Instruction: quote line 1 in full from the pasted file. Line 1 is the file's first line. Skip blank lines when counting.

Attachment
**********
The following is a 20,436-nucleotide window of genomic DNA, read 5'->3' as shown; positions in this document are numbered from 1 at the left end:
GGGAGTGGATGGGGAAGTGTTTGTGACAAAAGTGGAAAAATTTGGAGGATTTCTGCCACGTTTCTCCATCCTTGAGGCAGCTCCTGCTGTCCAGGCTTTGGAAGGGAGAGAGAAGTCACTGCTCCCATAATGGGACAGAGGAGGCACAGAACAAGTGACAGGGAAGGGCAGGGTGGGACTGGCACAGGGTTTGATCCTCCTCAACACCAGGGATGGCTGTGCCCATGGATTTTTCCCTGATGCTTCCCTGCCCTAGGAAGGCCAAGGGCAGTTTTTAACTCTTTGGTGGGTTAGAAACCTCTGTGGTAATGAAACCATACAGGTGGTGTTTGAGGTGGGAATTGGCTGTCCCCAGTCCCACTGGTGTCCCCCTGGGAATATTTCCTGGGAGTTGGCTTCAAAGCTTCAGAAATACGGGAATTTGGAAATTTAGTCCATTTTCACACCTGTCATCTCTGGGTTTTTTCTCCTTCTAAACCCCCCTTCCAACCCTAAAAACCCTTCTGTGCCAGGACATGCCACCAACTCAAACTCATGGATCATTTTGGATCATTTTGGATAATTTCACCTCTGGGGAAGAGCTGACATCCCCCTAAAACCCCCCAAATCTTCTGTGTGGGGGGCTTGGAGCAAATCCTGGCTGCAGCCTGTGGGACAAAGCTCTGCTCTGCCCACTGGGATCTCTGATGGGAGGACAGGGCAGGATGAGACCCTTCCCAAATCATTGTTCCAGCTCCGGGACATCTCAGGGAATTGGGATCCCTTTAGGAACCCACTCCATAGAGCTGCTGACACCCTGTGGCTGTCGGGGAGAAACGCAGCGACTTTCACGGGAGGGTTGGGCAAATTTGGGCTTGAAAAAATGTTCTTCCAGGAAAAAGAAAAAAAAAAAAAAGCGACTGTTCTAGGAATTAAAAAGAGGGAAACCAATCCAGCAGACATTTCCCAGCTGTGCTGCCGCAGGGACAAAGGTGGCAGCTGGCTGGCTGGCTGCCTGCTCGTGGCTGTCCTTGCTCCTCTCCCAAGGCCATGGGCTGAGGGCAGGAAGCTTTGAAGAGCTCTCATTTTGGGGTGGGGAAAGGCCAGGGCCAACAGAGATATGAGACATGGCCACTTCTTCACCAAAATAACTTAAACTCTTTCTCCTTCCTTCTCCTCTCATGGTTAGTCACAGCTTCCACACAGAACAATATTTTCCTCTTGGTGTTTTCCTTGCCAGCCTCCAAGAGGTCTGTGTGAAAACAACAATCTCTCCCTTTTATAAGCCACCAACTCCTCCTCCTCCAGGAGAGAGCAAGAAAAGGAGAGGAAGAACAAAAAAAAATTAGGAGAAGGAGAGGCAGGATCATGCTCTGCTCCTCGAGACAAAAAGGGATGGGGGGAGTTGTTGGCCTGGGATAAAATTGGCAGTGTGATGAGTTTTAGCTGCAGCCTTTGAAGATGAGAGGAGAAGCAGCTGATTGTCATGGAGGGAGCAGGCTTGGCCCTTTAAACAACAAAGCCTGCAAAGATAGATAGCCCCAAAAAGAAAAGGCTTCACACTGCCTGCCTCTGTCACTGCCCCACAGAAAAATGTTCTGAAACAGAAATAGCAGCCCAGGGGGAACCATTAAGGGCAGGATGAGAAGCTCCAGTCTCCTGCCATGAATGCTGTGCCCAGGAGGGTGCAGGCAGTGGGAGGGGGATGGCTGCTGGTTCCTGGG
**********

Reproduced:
The following is a 20,436-nucleotide window of genomic DNA, read 5'->3' as shown; positions in this document are numbered from 1 at the left end: